These decorations defy gravity.

By Katie Holdefehr
December 06, 2017

If you’ve scrolled through images of trending holiday decorations on Instagram or Pinterest recently, you may have spotted this year’s wackiest trend: the upside-down Christmas tree. It’s a bold design move for those who decide to skip the traditional tree stand (and refuse to let gravity hold them down) by suspending their festive trees (garland, ornaments, star, and all) from the ceiling.

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And while this fade may seem like a 2017 invention inspired by Stranger Things and a topsy-turvy year, inverted trees may actually date as far back as the 12th century, according to an NPR report from 2005. The Polish Art Center in Hamtramck, Michigan, writes that while it was never a tradition in Poland to hang an entire tree upside-down from the ceiling, some families would suspend a small tip of a tree from the rafters, with the tip pointing down toward the ground.

RELATED: 3 Gorgeous Christmas Tree Decorating Ideas From the Pros

Want to save space and try an inverted tree this year (just think, you won’t have to rearrange your furniture)? Home Depot sells a pre-lit one for $200, or splurge on Target’s $1000 option. Check out the five trees below for proof that this out-there trend can actually be pulled off.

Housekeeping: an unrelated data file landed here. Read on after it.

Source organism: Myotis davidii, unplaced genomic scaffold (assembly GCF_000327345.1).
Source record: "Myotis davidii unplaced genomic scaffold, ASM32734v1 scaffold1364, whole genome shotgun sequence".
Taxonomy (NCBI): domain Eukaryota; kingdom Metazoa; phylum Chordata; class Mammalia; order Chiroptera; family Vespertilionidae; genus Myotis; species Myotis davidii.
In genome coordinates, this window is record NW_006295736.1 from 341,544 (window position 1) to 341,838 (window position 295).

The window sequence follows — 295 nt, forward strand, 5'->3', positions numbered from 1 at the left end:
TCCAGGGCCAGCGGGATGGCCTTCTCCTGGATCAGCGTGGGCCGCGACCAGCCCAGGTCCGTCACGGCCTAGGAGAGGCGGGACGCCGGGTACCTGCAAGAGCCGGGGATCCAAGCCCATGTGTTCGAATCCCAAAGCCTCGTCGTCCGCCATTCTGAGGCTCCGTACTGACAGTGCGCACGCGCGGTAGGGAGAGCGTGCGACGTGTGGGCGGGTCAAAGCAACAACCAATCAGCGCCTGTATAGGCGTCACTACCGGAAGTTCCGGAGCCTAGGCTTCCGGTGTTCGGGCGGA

The Westfield Shopping Center in San Francisco was one of the first places to try an inverted tree when the decorating company Holiday Image, LLC set theirs up last year. Now, these decorating pioneers are back for a second year, and the trend seems to be catching on in homes and malls across the country.

The Claridge Hotel in Atlantic City, New Jersey, also has an Insta-famous tree, designed by fashion legend Karl Lagerfeld.

When you and bae are extra, you get a super extra Christmas tree 😆💁🏻🌲 #upsidedowntree #pinktree

A post shared by VERONICA VIDALES 💗 (@veronica__vidales) on

Decked out with ribbons, giant snowflakes, and oversized faux florals, this inverted tree is absolutely stunning. A furry tree skirt disguises the tree stand, helping with the illusion that the tree floats mid-air.

The French blog Friday-Magazine shared this upside-down tree, dripping with jewels and ornaments. Piling presents on top emphasizes this remarkable design.

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